Tasty Tuesday:Garlic-buttered Kale

I know what you are thinking, “um, there is nothing ‘tasty’ about kale”, but you’d be wrong! I was recently introduced to kale and I really didn’t want to try it, especially since it reminded me of turnips and collards, which have never been my friend. But with some health issues looming, I had to figure out how to get more “greens” in my diet and less junk; but I didn’t want to break the bank either

I have learned eating healthier is less expensive than what you would think. I mean the whole reason I would share a recipe on a financial blog is for the money you can save, right? So I gave this recipe a shot and it is so good, I now cook it twice a week. It takes all of about seven minutes to cook and even my son will eat it. The best part about it is the cost, which is about$1.47 per person for 4 servings.

  • 2 cloves garlic – .79
  • 4 T butter
  • 1-1 1/2 bunch kale – $2.00
  • 1 T olive oil

Staple items: Olive oil – $4.00-$8.00, Butter $2.79-$4.88, salt & pepper-$3.00

  • Remove the ribs inside the kale and chop kale into bite sized pieces
  • Mince the garlic
  • Add 1 T olive oil to a medium high pan, add 2 cloves of garlic and a pinch of salt & pepper
  • sweat the garlic 1-2 minutes
  • Add the kale to the pan, add a pinch of salt and pepper, stir until the kale begins to wilt, add 1/4 c water and cook 1-2 minutes longer
  • Place a strainer over a bowl and empty the kale, garlic mixture into the strainer, press out as much liquid as you can; discard the liquid.
  • Heat the butter in the pan and place the kale back into the pan, coat the kale with the butter and cook another 1-2 minutes, adding another pinch of salt and pepper, taste it first, it tends to get salty!!
  • remove from heat and serve

This side dish goes great with a grilled or roasted meat. A small tenderloin will run $7-$10. If you are a two vegetable kind of family, add some steamed green beans at .99/lb. Your whole meal is $4.21 per person for 4 servings.

 

 

The True Cost of Eating Real Food

As you know, I’ve been eating more “real food” since I’ve started using Blue Apron. This weekend, my family and I visited the local farmers’ market for some fresh produce for the week and grabbed some nice rib-eyes for Mother’s Day at Earth Fare, our local whole foods store. Between both stores, we spent $81.00. We later picked all of our spring onions from the garden and decided to try this pickled green onion recipe and needed some mustard seed so we went to our local Winn Dixie. While we were there my men decided to take advantage of the low blood sugar attack I was having and load up on some snacks I normally only get in moderation and pick up a few extra things we needed like milk and bread. $160 later, I was floored! I started looking at the receipt at all the processed foods and how much they cost and was shocked. Yes, I said it! Processed foods cost more!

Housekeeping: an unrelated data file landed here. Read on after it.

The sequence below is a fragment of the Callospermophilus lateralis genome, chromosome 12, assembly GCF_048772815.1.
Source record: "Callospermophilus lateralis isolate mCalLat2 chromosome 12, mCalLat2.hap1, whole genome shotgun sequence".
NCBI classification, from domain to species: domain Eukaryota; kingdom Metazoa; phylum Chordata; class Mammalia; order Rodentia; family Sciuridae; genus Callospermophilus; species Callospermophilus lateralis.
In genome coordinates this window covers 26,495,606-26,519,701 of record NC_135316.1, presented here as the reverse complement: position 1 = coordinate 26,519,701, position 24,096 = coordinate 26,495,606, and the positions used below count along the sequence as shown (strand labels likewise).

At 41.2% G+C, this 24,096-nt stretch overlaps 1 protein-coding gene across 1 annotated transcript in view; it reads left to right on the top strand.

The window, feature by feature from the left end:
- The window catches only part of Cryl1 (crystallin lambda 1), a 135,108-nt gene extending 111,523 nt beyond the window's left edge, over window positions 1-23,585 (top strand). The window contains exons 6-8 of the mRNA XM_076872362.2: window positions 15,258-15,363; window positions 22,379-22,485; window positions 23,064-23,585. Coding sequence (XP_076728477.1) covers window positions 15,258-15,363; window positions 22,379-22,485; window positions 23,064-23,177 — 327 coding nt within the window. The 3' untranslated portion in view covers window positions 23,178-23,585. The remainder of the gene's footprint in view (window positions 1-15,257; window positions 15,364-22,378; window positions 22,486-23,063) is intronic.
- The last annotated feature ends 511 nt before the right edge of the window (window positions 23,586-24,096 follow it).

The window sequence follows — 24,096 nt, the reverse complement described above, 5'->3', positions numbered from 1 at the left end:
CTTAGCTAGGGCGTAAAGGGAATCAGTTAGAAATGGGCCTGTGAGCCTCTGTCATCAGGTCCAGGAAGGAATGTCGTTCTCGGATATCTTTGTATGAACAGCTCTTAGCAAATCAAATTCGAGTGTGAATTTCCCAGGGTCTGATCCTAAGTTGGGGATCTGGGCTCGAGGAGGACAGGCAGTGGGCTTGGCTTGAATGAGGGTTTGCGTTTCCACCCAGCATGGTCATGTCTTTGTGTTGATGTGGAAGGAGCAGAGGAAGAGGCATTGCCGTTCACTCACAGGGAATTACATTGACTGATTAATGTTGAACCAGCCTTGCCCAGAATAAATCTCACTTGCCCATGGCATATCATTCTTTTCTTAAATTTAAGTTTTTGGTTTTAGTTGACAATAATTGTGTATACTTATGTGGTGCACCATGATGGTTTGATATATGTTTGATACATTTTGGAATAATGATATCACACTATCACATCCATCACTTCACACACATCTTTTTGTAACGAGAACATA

All I hear are people saying, “I try to eat healthy, but I just can’t afford it”.Well, I did some math, and quality and quantity are both higher with “real” food. I use to clip coupons to death, stock up on foods I didn’t really love because it was on sale. I still clip coupons, but I really only use coupons on meat, staples, and rare produce coupons. Now I find that I spend less at the store and I waste less food. I think it’s because before my brain didn’t recognize a box of something as food so at lot of it went to waste, but my brain definitely recognizes cucumbers and oranges and blocks of cheese and wants to eat them.

Here are some examples of how we wasted precious dollars buying junk at the store the other day and what we should have bought instead:

  • My son bought two packs of beef jerky, they were $7 each for about 6-8 pieces of jerky. You could get venison back-strap or top round and make your own with a much larger yield for that price. A round steak is about $6.00 per pound. You could get 1.5 lbs of meat, plus your marinade ingredients if you didn’t have them at home for the same price.
  • Next big thing we just HAD to have is ice cream which was close to $7 a quart. My husband’s favorite is banana split, so we will use this as an example. 1 bunch of bananas is around $1.31, give or take depending on how many pounds you get. Strawberries this week were 2 pints for $4 and I got a pineapple for $2.99 at the farmer’s market. Take 2 bananas, 1/4 the pineapple and 1/2 the pint of strawberries, freeze them. Put them in your Vitamix or your banana ice cream maker with a little frozen yogurt or some milk,$3.50 for 1 gallon this week, less than $3 if you drink almond or coconut milk. You can do it separate so you have 3 flavors, or all together like I do to get that nice swirly flavor effect. You’ve made homemade, healthier ice cream and you don’t even have to worry about the extra calories of the chocolate sauce you know you’re going to dump on there. If you freeze the entire bunch, berries and pineapple, you’ve doubled the amount of ice cream (about 2 qts.) for $3.80 more, if you don’t freeze them, you still have fruit left over for smoothies, pineapple whips or fresh toppings on your cereal.
  • My husband is addicted to Diet Coke. It cost him $7.99 for a 20 pack! If he drank water or tea we’d have saved tons! I only drink water with a squirt of lemon, lime, or oranges, whatever is in the fridge, it’s free almost everywhere, oh and I don’t buy bottled water at home, I just have a filtering pitcher.  When I want something fizzy I drink kombucha tea (my favorite is lemon ginger). You can make this yourself; but, eww it’s just not for me. One bottle is $3 for 2 servings, still a little high for my taste, but sometimes you just need some fizz and it’s worth it to not have to grow that THING in my kitchen; just google it, you’ll see what I’m talking about.